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Pre-Employment Screening Agenda: Forecast for Global Background Checks

HR professionals say the outlook remains foggy.

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0413cover.gifSuppose the recruiter and hiring manager at a London subsidiary of a U.S. accounting company want to conduct a pre-employment credit check on a candidate to head the French division in Paris. The candidate lives and works in France. Happily, the credit check is readily available. Unfortunately, conducting a credit check in this circumstance violates French employment law. Article L.1221-6 of the French Labour Code generally prohibits employers from reviewing an applicant's financial position and, for that matter, past convictions.

To get a rough idea of the complexity of rules, regulations, cultural norms and other challenges relating to international pre-employment background screening, multiply this example by the number of countries your company operates in. Next, multiply that figure by the number of languages and time zones in those countries. Finally, subtract any notion that mature economies pose less time-consuming and less frustrating screening obstacles: Australia, Germany, Japan and Spain are frequently cited as difficult countries for pre-employment screening. Not to be outdone, Brazil, China, India and other countries with rapidly developing economies pose their own impediments.

None of the HR professionals interviewed for this article say they would screen abroad without help from a vendor. "There's no way I could do international background screens outside of the U.S. on a regular basis," says Christine Becker, SPHR, human resources generalist with Torrance, Calif.-based Pelican Products Inc., a manufacturer of watertight protective cases and lights. "You need an extremely reputable vendor."

James Schultz, general manager of corporate and services HR for Chevron Corp., says the resources and costs involved in international background screening "make outsourcing this activity a strong consideration."

HR can, of course, conduct its own global pre-employment background checks—but most HR departments don't want to. Just ask Becker. Although she now uses Employment Background Investigations Inc. for domestic and global screens, she used to spend hours going back and forth with candidates in Australia about legible copies of both sides of their driver's licenses, among other information requests.

Becker and other HR professionals responsible for global screening say they would rather focus on:

  • Strengthening vendor selection.
  • Managing external vendors.
  • Setting appropriate expectations among hiring managers and other internal colleagues.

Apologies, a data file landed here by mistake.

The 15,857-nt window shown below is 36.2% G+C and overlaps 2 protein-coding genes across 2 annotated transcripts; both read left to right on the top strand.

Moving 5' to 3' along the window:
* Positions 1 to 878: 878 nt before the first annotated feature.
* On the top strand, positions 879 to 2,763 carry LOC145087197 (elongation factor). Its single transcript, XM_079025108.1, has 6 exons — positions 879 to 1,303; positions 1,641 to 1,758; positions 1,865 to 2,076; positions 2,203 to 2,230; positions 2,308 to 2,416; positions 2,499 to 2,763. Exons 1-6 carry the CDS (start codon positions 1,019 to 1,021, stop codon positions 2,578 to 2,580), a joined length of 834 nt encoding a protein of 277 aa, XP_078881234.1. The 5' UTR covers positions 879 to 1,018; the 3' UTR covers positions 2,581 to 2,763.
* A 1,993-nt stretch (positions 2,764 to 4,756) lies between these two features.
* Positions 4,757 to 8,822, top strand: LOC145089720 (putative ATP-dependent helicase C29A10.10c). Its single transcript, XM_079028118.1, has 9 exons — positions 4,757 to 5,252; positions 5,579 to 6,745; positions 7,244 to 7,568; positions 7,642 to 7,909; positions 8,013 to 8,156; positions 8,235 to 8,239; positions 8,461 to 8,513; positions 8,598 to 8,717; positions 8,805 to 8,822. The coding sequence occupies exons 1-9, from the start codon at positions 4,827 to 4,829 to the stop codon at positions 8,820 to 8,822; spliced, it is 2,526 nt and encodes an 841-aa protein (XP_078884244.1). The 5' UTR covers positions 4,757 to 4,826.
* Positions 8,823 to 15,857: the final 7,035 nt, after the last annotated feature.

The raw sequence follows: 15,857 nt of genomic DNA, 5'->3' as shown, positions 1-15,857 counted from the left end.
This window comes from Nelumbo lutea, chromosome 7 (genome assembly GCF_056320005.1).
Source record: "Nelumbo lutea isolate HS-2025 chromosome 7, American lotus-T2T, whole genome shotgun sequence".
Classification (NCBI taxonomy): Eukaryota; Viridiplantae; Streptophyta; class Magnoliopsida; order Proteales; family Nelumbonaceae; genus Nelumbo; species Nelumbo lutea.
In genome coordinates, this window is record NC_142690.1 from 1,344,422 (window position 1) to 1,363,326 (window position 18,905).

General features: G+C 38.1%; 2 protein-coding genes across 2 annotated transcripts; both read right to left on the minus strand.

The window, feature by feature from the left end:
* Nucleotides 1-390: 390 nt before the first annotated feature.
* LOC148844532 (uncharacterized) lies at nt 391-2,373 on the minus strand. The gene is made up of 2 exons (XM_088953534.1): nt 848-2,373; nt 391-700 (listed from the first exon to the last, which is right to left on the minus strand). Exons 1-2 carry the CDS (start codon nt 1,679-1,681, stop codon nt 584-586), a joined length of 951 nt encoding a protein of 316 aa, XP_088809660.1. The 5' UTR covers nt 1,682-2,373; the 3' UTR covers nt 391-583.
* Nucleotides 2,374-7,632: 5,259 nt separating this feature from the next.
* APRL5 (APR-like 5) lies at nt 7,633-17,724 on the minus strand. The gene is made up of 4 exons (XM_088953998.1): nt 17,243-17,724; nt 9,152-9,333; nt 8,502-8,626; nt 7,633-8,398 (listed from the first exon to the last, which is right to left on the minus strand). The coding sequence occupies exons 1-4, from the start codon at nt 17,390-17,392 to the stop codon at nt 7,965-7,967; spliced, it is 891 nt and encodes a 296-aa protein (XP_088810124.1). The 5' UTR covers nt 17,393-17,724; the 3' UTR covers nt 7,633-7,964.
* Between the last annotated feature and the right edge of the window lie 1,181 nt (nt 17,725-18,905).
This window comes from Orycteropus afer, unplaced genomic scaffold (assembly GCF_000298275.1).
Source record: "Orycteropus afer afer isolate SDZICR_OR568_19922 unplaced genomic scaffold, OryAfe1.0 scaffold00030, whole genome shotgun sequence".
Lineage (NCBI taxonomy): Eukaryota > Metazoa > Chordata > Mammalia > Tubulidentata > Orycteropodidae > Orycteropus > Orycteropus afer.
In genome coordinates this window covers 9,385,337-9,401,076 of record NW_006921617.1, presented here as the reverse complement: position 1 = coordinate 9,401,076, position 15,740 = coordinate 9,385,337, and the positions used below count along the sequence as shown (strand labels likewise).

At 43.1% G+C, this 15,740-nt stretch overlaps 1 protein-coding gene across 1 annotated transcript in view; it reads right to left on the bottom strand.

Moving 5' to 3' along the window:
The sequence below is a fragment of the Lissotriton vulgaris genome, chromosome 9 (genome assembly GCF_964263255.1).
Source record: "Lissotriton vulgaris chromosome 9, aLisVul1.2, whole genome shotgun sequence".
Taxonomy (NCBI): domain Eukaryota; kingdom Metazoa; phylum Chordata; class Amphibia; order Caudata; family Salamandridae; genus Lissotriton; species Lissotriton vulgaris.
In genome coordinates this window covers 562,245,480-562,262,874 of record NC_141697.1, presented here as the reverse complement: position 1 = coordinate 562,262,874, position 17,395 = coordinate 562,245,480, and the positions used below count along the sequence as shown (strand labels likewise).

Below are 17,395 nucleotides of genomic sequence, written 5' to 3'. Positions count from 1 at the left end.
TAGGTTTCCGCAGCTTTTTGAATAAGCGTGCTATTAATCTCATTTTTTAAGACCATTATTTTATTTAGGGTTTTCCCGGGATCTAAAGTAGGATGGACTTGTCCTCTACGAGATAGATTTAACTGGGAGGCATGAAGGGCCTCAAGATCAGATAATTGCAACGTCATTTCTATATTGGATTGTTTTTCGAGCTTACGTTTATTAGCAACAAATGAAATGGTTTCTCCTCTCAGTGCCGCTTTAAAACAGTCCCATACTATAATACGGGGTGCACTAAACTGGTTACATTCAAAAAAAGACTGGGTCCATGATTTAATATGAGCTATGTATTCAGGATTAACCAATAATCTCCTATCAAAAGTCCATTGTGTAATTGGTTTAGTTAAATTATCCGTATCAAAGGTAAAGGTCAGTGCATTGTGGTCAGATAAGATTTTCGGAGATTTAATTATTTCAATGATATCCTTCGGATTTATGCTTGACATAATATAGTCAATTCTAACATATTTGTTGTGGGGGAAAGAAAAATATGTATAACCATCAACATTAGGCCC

More Expensive, Longer

The components of global pre-employment checks are similar to those of domestic checks. HR professionals say they most frequently review a job finalist's identity, criminal background, employment history and education. Some check overseas applicants' credit or financial records, motor vehicle records, and professional licenses. However, execution of these investigations typically differs dramatically from what happens in the United States.

Netforce Global wholesales international background verifications by providing information to global background-screening vendors. Whereas a domestic criminal background check typically takes under 48 hours, the same check in another country can take two days to two weeks, depending on the locale, estimates Netforce's Chief Executive Officer Ed Etzel.

Verifying employment history usually takes a matter of days in the U.S., while overseas employment checks can take up to several weeks, Becker says.

Some U.S education checks can be conducted immediately online; overseas, these checks can take as long as a month. And more international universities, including many in India, now charge $15 to $45 or more to verify an education record.

It is difficult to put a price on an "average" international screening because the legwork, privacy regulations, duration and cost vary dramatically by country and even by applicant. Vendors' estimates range from $50 to $300 per global screen. Becker says the range more often varies from "$150 to $300 or more."

When in Rome or Japan

Even a partial list of global obstacles quickly becomes staggering in its length and variety.

In Japan, strict privacy laws greatly limit third parties' access to individual criminal information, Etzel points out. "Employers and schools in Japan can also be difficult to work with due to their interpretations of privacy laws," he adds.

In Germany, it is illegal for third parties to access criminal records from the Bundeszentralregister. Instead, notes Chief Knowledge Officer Robert Capwell of Employment Background Investigations, criminal searches must be initiated by applicants directly with the court.